When a frequency switch between jak and jam is identified between t and t+1, we do not know whether the new dominant amino acid would be fixed or almost fixed in the population at a later time. Thus, we call a frequency switch from residue jak to jam an effective switch, if the following condition holds: f(t+τ, j, am) < 0.99, 0 ≤ τ ≤ Tf − 1 and f(t+Tf, j, am) ≥ 0.99, where Tf > 0. We say that jak underwent an effective switch at t and became fixed at t+Tf.

Transition Time.

In population genetics, the time required for the fixation of an allele depends on the initial frequency of the allele, its selective advantage or disadvantage, and the size of the population (20, 24). Because we do not know the time the mutation occurred, we cannot calculate the precise fixation time of an amino acid substitution. Instead, we consider the transition time, which is defined as the time period from the first time the mutant amino acid was observed in the sample to the first time the frequency reached ≥99%. However, we add 1 year to this time because when the mutant was observed in the sample its frequency was usually not low because of a small sample size. Moreover, in some cases, when a mutant amino acid was first observed, it was almost fixed in the sample. In this case, we assume that the transition time was 2 years; such cases occurred only before 1987. Because the yearly sample size before 1987 was <20, we calculate the transition times of the effective switches only from 1987 to 2005.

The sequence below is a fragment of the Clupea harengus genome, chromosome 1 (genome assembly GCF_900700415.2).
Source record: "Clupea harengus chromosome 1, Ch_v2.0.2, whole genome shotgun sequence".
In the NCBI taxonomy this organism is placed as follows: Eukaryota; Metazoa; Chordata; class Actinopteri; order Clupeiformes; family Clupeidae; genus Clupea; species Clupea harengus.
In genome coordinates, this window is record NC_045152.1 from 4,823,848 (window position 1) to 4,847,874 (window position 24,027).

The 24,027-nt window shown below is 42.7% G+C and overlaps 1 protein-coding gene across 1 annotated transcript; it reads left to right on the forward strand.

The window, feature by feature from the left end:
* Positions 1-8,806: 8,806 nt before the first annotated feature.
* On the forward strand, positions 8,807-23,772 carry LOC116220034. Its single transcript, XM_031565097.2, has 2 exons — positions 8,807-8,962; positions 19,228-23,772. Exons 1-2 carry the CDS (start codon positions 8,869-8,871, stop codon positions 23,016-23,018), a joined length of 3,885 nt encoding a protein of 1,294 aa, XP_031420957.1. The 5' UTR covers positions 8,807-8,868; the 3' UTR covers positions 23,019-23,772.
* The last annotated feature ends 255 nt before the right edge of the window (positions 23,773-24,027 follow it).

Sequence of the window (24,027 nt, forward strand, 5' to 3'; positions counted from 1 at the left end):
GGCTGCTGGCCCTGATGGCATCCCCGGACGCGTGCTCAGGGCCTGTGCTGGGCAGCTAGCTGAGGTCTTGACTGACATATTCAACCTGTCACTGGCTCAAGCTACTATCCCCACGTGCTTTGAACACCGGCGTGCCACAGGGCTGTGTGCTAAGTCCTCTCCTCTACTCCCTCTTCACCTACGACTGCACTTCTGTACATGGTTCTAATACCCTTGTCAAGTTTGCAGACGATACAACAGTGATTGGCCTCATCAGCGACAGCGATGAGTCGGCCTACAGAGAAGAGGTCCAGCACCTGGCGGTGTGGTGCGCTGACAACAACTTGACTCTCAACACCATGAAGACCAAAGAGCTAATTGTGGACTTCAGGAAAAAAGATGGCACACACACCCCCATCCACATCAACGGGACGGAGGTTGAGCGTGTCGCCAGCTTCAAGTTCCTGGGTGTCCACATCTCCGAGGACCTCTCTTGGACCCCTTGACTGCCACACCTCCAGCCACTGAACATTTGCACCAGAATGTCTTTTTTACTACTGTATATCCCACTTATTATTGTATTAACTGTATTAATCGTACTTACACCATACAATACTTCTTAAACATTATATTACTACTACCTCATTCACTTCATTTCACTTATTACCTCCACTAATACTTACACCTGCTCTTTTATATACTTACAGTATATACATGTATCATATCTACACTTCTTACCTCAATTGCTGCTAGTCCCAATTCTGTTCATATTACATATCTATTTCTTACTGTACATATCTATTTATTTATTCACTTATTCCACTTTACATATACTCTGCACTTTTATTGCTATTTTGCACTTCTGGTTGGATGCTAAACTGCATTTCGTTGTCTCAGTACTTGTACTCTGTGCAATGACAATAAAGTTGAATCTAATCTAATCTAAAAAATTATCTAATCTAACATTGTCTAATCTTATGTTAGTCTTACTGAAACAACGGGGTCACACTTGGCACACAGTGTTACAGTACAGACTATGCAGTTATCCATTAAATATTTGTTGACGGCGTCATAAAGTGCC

Supplementary Material

Supporting Information:

Acknowledgments

We thank Eddie Holmes, J. J. Emerson, Walter Fitch, and Feng-Chin Chen for suggestions. This work was supported by Taiwan Pandemic Influenza Vaccine Research and Development Program, Taiwan Centers for Disease Control; Thematic Project of Academia Sinica, Taiwan; the National Science Council of Taiwan; the Institute of Information Science and the Genomics Research Center, Academia Sinica, Taiwan; and the National Institutes of Health.

Footnotes

The authors declare no conflict of interest.

This article contains supporting information online at www.pnas.org/cgi/content/full/0701396104/DC1.